PERFORMANCE: Human Factors
Energy & Cost
Codes & Standards
Daylight is an important part of the desire for windows and has qualities that cannot be replicated by electric light. The changing direction, intensity, and even color of daylight are stimulating and connect people to the time of day and the natural world.
Daylight design is far more sophisticated than simply providing a window with a high enough visible transmittance. More daylight does not necessarily equate to better lighting conditions. It is a matter of balancing daylight admission with glare control, as well as providing uniform light distribution. Remember that the usability of daylight is dependent on the task. For some tasks, bright illumination improves visual acuity and glare is of little concern. For computer tasks, glare may be problematic and it is better to control illuminance levels.
Windows, of course, permit daylight to enter a space. The design of a window and choice of glazing can dramatically affect the quantity and quality of daylight in a space and how it is experienced. Most visual tasks require only 30–70 footcandles. There is great variability in daylight illuminance with different window types. For example, a reflective glazing has a very low VT and provides much less daylight than most other glazing types. The average annual daylight illuminance is linearly related to the product of the window-to-wall ratio and visible transmittance (VT*WWR). Larger windows with low-transmission glass can have the same average daylight illuminance as small windows with high-transmission glass. South-facing windows generally have more daylight levels than north-, east-, and west-facing windows because of direct sun. Higher latitudes have greater average daylight levels on the south than lower latitude locations. Shading devices reduce the amount of daylight in non-south-facing orientations. In reality, north-facing zones might even yield more useful daylight than other orientations since there is less need to deploy interior or exterior shades to control glare and direct sun.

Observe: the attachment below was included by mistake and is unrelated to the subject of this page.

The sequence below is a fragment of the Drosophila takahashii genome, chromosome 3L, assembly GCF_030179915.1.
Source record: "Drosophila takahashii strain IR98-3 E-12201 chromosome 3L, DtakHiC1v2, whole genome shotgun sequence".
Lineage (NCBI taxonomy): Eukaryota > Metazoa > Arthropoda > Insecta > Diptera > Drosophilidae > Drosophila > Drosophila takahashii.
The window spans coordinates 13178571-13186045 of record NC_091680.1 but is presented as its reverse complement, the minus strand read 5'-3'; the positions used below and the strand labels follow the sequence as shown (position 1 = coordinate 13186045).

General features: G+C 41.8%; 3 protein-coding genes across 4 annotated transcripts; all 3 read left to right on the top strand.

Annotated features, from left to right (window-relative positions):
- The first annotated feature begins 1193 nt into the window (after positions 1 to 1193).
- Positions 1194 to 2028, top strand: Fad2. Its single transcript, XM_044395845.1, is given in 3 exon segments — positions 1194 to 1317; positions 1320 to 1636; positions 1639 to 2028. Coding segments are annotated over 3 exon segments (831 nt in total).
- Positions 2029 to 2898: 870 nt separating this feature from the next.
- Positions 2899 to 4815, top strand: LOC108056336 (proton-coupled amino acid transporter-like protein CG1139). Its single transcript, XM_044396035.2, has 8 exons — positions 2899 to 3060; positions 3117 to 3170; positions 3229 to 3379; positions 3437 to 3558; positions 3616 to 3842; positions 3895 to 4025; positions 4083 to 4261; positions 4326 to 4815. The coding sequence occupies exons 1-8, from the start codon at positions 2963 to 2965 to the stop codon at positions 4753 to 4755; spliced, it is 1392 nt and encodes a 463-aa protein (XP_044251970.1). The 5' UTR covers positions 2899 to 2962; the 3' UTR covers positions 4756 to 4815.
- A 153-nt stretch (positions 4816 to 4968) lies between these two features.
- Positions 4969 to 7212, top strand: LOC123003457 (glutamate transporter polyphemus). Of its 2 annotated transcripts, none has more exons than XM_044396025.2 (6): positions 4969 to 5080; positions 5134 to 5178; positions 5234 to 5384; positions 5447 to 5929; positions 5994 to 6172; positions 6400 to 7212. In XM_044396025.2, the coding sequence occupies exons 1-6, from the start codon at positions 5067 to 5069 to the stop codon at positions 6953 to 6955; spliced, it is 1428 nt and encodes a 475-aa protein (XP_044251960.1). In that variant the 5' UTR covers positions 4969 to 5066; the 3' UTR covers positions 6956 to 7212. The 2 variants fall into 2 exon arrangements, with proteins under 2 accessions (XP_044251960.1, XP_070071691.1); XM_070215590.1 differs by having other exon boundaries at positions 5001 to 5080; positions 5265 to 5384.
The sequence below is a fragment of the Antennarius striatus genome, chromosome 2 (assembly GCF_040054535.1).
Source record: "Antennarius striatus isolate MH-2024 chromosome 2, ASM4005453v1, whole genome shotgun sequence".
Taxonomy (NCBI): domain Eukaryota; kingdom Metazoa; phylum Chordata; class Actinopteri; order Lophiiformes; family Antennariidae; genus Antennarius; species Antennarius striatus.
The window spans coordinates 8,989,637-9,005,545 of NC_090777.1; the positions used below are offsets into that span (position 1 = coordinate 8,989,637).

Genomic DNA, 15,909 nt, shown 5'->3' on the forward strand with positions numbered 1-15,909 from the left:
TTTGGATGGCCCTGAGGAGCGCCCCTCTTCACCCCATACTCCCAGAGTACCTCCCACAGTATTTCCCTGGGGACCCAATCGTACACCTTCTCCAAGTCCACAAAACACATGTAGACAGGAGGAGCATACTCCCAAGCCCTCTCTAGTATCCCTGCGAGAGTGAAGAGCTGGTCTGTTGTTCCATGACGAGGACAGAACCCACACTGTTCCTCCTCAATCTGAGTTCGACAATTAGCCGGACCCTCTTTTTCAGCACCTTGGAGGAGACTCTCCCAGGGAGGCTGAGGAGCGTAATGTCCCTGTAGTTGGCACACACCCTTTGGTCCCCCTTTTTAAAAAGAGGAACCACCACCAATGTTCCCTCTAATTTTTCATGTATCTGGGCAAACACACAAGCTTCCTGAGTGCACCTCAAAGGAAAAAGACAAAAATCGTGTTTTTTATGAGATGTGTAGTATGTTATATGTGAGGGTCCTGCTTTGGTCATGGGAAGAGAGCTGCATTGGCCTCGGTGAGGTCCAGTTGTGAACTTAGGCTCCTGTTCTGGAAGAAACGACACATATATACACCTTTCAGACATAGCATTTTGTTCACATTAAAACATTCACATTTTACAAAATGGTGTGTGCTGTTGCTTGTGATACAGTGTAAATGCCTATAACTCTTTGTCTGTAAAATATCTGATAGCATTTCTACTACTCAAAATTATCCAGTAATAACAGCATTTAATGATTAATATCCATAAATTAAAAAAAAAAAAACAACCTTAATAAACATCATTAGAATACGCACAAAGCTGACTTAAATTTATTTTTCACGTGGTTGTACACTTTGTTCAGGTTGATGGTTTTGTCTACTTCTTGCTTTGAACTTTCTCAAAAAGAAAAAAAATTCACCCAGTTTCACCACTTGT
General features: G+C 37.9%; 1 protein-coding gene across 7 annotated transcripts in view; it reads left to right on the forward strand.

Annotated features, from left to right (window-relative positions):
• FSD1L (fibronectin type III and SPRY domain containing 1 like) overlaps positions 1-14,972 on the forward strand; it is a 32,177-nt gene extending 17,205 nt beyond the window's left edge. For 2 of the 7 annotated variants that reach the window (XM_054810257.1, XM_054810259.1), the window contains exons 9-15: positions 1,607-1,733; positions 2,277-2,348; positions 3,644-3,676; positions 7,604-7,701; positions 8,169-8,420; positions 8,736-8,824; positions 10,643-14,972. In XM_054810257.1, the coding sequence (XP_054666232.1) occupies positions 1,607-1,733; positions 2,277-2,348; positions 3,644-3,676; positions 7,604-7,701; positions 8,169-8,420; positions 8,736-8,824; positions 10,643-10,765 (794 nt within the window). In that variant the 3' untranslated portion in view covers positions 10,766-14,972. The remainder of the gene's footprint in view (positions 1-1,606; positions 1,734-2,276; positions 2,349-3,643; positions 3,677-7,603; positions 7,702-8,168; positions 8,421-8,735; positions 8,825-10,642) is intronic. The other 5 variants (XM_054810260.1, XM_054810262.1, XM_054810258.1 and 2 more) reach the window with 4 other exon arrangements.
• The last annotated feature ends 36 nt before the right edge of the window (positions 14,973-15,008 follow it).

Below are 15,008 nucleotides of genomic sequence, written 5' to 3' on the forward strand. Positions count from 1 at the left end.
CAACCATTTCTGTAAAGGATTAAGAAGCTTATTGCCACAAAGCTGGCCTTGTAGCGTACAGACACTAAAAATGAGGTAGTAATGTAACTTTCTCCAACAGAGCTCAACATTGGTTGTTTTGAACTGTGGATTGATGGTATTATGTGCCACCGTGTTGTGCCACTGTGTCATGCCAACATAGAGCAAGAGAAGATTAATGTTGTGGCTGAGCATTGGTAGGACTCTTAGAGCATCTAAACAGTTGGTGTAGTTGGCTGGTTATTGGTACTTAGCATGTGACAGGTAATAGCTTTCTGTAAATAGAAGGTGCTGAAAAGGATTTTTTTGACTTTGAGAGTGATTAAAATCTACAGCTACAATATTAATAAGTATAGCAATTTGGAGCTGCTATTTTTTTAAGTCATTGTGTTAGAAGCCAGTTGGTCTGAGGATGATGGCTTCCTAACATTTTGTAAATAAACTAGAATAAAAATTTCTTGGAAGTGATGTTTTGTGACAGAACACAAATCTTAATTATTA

The layout and shape of the interior space can determine the effectiveness of daylighting. The depth of daylight distribution is a function of window height relative to the working plane (floor or work surface). There are strategies to remedy the imbalance of equal distribution of daylight. For instance, light-colored surfaces within a room can provide good daylight distribution. Techniques, such as light shelves, can extend the daylight zone. If properly designed, light shelves reduce daylight illuminance near the windows and increase it further into the room. Introducing daylight from a second source—either a window on another wall or through toplighting—can also help balance daylight in a room, addressing the uneven distribution that occurs with sidelighting from one source.
Design Guidance from ASHRAE's Indoor Air Quality Guide